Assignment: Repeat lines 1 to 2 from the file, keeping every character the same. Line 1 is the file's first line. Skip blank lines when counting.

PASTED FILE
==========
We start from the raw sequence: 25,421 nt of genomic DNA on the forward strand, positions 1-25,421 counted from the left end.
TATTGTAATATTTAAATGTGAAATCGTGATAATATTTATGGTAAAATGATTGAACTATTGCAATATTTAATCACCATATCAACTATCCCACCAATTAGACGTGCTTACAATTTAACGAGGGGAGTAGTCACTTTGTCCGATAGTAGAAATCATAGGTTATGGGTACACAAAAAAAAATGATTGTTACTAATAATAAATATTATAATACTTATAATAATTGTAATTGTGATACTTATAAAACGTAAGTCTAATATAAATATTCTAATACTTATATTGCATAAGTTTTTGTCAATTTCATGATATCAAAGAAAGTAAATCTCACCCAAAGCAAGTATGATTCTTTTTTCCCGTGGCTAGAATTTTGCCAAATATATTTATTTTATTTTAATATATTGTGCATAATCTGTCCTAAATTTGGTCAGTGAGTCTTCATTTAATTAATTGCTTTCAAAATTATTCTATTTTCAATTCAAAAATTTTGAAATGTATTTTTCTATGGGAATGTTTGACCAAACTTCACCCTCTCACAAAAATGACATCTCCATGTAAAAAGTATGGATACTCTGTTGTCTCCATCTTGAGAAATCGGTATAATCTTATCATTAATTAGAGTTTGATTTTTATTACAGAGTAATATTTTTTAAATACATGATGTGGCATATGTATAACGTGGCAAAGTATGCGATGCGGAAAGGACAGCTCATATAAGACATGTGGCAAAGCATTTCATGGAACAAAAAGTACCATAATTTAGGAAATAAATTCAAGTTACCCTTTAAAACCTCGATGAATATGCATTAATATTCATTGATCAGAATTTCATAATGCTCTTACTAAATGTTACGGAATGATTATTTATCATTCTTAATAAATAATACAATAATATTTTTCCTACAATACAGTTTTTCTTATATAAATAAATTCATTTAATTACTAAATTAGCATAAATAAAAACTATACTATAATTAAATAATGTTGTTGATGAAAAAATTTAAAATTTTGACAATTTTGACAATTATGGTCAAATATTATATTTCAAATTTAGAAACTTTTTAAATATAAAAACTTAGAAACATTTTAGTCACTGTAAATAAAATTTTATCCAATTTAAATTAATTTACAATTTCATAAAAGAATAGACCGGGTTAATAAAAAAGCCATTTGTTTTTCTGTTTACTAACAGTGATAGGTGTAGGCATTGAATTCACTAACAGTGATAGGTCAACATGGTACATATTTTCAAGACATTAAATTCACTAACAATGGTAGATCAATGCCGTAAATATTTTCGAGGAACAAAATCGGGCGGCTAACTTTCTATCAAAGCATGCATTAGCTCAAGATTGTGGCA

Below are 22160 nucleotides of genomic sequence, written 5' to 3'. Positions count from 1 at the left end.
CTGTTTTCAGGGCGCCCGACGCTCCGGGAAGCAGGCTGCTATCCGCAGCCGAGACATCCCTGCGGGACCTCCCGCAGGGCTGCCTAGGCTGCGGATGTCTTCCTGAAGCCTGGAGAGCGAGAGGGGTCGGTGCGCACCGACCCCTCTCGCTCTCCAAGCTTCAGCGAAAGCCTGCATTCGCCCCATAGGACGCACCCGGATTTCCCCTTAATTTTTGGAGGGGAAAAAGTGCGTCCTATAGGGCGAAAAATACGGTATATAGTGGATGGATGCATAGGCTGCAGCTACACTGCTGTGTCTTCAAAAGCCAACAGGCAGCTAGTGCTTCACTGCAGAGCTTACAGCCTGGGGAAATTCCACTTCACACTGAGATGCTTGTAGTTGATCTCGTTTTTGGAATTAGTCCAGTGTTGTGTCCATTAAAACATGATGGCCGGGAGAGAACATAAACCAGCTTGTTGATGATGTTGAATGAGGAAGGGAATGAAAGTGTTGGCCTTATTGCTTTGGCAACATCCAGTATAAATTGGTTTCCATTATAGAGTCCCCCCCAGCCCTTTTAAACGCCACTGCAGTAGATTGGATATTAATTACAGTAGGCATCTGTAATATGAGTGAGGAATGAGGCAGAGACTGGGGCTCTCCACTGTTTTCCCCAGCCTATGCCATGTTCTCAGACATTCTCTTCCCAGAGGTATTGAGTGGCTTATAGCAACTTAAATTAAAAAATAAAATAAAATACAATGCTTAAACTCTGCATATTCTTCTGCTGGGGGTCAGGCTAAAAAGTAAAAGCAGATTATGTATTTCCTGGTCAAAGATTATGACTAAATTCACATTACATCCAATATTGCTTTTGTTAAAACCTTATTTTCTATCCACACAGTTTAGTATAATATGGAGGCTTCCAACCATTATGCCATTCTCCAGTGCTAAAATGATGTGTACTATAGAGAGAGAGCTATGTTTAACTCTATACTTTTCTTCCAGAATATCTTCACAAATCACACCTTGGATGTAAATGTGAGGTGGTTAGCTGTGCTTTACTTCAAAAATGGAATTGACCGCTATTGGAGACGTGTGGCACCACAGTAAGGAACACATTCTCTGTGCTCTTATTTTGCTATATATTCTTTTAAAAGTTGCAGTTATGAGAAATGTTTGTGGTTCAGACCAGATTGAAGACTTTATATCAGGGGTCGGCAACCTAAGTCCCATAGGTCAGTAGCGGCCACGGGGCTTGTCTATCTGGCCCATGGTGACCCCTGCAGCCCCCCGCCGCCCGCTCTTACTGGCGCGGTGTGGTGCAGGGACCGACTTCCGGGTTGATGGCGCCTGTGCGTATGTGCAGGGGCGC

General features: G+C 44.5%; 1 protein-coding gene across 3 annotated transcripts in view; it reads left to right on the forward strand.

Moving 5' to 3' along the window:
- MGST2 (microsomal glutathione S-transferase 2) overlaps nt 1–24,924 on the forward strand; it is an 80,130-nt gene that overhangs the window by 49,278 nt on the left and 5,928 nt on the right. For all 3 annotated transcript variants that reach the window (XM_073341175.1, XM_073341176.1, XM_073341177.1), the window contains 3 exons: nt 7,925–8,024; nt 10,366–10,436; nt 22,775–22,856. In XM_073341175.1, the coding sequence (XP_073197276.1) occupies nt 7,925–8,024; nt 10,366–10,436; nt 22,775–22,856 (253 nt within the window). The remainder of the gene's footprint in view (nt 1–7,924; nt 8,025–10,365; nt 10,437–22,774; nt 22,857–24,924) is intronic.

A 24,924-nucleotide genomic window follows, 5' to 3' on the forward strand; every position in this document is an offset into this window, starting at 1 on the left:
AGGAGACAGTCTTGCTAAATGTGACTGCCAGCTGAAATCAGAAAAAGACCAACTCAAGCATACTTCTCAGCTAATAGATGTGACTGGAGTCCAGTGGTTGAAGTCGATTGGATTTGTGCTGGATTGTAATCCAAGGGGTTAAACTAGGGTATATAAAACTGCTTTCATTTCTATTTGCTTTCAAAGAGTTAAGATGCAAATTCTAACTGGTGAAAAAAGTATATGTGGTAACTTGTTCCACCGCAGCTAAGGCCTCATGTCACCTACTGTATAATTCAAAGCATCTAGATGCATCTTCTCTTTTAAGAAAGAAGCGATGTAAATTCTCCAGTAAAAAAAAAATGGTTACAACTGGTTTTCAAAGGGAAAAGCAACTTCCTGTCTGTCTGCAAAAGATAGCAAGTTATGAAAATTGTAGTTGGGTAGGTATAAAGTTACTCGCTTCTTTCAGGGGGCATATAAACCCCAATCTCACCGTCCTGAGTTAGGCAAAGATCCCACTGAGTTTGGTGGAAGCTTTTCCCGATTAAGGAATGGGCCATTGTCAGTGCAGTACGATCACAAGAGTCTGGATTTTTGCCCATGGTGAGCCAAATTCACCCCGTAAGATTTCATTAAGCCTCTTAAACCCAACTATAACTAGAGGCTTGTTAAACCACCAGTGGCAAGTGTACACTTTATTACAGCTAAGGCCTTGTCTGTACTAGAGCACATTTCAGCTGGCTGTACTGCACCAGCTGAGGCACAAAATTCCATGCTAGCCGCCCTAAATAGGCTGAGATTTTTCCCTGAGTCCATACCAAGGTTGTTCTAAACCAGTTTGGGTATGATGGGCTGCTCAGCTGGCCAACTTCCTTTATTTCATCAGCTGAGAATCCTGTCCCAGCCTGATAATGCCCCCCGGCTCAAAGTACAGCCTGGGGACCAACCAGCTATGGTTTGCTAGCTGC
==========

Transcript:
We start from the raw sequence: 25,421 nt of genomic DNA on the forward strand, positions 1-25,421 counted from the left end.
TATTGTAATATTTAAATGTGAAATCGTGATAATATTTATGGTAAAATGATTGAACTATTGCAATATTTAATCACCATATCAACTATCCCACCAATTAGACGTGCTTACAATTTAACGAGGGGAGTAGTCACTTTGTCCGATAGTAGAAATCATAGGTTATGGGTACACAAAAAAAAATGATTGTTACTAATAATAAATATTATAATACTTATAATAATTGTAATTGTGATACTTATAAAACGTAAGTCTAATATAAATATTCTAATACTTATATTGCATAAGTTTTTGTCAATTTCATGATATCAAAGAAAGTAAATCTCACCCAAAGCAAGTATGATTCTTTTTTCCCGTGGCTAGAATTTTGCCAAATATATTTATTTTATTTTAATATATTGTGCATAATCTGTCCTAAATTTGGTCAGTGAGTCTTCATTTAATTAATTGCTTTCAAAATTATTCTATTTTCAATTCAAAAATTTTGAAATGTATTTTTCTATGGGAATGTTTGACCAAACTTCACCCTCTCACAAAAATGACATCTCCATGTAAAAAGTATGGATACTCTGTTGTCTCCATCTTGAGAAATCGGTATAATCTTATCATTAATTAGAGTTTGATTTTTATTACAGAGTAATATTTTTTAAATACATGATGTGGCATATGTATAACGTGGCAAAGTATGCGATGCGGAAAGGACAGCTCATATAAGACATGTGGCAAAGCATTTCATGGAACAAAAAGTACCATAATTTAGGAAATAAATTCAAGTTACCCTTTAAAACCTCGATGAATATGCATTAATATTCATTGATCAGAATTTCATAATGCTCTTACTAAATGTTACGGAATGATTATTTATCATTCTTAATAAATAATACAATAATATTTTTCCTACAATACAGTTTTTCTTATATAAATAAATTCATTTAATTACTAAATTAGCATAAATAAAAACTATACTATAATTAAATAATGTTGTTGATGAAAAAATTTAAAATTTTGACAATTTTGACAATTATGGTCAAATATTATATTTCAAATTTAGAAACTTTTTAAATATAAAAACTTAGAAACATTTTAGTCACTGTAAATAAAATTTTATCCAATTTAAATTAATTTACAATTTCATAAAAGAATAGACCGGGTTAATAAAAAAGCCATTTGTTTTTCTGTTTACTAACAGTGATAGGTGTAGGCATTGAATTCACTAACAGTGATAGGTCAACATGGTACATATTTTCAAGACATTAAATTCACTAACAATGGTAGATCAATGCCGTAAATATTTTCGAGGAACAAAATCGGGCGGCTAACTTTCTATCAAAGCATGCATTAGCTCAAGATTGTGGCA